support for school counseling candidates to uphold them. Professional school counselors are advocates, leaders, collaborators and consultants who create opportunities for equity in access and success in educational opportunities by connecting their programs to the mission of schools and subscribing to the following tenets of professional responsibility.
The full code of ethics can be found on the ASCA website. The main details of the code states that each person has the right to be treated with dignity and respect. Students also have the right to have access to a comprehensive school counseling program that affirms and advocates for all students, regardless of diversity. Each person has the right to receive the support and information needed for self-direction and self-development. Each person has the right to understand the full importance and significance of his/her educational choices and how those choices will affect future opportunities. Each person has the right to confidentiality and the right to expect the relationship to comply with all laws, policies and ethical standards dealing with confidentiality in the school setting. Finally, each person has the right to feel safe in the school environments, protecting them from abuse, bullying, neglect, harassment or other forms of violence.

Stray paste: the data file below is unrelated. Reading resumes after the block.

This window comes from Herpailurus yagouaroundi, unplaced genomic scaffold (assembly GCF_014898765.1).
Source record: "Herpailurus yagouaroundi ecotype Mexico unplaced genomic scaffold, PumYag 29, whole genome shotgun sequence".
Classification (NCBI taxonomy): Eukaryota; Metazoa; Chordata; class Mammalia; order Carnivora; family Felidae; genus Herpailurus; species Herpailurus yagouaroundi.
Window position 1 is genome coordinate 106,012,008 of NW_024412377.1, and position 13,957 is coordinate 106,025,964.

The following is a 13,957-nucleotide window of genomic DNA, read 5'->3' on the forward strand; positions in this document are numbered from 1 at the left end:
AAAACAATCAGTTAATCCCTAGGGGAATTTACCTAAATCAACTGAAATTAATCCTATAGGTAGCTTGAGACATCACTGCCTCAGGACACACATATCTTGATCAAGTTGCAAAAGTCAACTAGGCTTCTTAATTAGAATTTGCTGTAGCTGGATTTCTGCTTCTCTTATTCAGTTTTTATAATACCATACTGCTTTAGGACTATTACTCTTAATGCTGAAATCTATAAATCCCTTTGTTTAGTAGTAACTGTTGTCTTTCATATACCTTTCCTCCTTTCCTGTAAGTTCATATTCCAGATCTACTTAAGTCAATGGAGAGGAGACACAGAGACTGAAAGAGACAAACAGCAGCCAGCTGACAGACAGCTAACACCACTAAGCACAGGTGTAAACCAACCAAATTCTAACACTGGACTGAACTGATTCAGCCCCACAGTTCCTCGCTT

Biblical Values and Insights
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(this is the only section of the paper that can be written in the first person) about this topic and a discussion of your commitment to provide biblically grounded, ethical, and empirically based counseling services